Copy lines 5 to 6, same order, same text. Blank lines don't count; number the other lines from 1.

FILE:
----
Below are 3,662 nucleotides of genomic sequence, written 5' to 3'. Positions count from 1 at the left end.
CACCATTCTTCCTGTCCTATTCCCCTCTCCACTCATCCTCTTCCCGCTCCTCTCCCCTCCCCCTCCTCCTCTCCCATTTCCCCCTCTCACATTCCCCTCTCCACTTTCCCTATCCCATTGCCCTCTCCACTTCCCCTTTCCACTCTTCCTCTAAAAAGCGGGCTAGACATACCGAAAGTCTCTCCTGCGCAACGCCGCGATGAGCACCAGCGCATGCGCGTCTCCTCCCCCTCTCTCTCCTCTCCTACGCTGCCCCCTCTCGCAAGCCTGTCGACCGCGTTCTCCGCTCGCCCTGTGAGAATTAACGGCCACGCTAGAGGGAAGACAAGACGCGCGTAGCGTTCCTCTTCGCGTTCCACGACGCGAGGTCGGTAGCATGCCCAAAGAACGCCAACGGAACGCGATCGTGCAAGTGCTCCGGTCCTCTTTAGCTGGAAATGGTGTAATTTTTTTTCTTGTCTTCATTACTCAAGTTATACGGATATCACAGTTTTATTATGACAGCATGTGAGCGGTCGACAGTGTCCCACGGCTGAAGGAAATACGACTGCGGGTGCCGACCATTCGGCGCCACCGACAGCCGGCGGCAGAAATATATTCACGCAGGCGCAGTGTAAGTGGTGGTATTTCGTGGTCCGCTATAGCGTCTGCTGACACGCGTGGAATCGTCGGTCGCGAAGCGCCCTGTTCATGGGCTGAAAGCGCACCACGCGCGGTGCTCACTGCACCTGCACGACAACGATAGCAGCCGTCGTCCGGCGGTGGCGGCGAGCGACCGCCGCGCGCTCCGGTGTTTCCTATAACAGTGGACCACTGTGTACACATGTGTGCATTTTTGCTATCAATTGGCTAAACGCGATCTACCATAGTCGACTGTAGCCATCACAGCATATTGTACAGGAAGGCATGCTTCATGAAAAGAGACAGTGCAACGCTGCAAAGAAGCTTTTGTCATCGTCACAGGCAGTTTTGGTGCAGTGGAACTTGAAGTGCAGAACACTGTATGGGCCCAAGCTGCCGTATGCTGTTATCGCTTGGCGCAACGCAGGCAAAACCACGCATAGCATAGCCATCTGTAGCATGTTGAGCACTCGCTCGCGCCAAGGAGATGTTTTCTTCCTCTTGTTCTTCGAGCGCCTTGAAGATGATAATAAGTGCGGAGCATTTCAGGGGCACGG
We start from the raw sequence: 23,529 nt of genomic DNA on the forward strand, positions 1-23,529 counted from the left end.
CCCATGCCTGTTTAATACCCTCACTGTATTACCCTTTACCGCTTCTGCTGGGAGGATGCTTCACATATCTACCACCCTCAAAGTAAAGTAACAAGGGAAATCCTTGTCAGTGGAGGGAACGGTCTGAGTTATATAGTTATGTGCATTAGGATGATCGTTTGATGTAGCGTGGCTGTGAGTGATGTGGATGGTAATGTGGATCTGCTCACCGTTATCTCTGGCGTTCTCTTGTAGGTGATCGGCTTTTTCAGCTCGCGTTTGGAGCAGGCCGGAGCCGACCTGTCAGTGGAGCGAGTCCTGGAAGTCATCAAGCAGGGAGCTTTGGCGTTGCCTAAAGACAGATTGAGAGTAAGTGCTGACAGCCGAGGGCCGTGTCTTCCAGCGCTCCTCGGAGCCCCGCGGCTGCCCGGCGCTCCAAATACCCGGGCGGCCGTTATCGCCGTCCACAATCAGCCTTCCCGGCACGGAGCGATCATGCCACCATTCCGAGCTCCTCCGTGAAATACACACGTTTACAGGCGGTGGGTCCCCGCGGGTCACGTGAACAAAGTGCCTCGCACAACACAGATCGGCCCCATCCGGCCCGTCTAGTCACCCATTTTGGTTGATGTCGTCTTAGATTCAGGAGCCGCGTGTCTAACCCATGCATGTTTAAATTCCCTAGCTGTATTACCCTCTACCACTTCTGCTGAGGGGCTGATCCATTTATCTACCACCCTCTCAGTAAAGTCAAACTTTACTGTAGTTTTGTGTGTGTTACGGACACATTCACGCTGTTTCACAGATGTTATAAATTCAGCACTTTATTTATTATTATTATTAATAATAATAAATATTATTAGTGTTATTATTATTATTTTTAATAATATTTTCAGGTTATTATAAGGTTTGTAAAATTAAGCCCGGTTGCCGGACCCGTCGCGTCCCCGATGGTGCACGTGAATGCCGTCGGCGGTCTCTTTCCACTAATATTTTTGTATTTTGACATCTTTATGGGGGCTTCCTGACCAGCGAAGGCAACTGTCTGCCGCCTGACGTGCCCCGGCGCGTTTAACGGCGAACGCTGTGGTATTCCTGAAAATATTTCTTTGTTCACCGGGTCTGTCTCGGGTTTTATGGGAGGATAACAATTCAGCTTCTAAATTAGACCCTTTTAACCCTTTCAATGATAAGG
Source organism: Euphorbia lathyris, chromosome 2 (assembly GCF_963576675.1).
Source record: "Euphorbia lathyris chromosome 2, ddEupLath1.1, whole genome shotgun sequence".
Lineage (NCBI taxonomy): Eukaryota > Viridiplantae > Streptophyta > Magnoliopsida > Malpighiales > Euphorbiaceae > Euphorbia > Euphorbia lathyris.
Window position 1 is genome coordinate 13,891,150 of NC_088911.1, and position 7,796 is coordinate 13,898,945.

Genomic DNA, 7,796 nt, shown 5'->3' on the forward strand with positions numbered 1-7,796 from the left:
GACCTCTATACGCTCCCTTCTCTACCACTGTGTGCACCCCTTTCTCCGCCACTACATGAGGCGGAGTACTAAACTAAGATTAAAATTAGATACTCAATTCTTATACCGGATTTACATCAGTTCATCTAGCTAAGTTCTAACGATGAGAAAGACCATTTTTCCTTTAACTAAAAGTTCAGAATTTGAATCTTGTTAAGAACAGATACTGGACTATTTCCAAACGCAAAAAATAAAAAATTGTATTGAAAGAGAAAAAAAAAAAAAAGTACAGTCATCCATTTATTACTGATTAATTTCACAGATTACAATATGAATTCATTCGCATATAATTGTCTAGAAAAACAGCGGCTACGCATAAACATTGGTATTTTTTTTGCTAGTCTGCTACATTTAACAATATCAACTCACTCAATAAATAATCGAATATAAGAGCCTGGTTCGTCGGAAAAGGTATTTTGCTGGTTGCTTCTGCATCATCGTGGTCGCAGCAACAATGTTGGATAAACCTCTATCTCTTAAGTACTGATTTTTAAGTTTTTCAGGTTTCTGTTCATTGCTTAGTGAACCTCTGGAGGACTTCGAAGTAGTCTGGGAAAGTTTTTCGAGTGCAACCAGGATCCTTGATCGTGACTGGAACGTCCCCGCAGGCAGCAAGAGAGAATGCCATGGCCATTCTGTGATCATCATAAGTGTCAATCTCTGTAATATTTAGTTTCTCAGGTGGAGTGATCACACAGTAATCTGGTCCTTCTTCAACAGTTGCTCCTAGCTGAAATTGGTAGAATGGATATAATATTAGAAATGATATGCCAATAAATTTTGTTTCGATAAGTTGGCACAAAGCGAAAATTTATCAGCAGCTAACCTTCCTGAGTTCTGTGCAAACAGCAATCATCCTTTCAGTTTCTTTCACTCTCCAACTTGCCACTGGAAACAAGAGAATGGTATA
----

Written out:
Source organism: Euphorbia lathyris, chromosome 2 (assembly GCF_963576675.1).
Source record: "Euphorbia lathyris chromosome 2, ddEupLath1.1, whole genome shotgun sequence".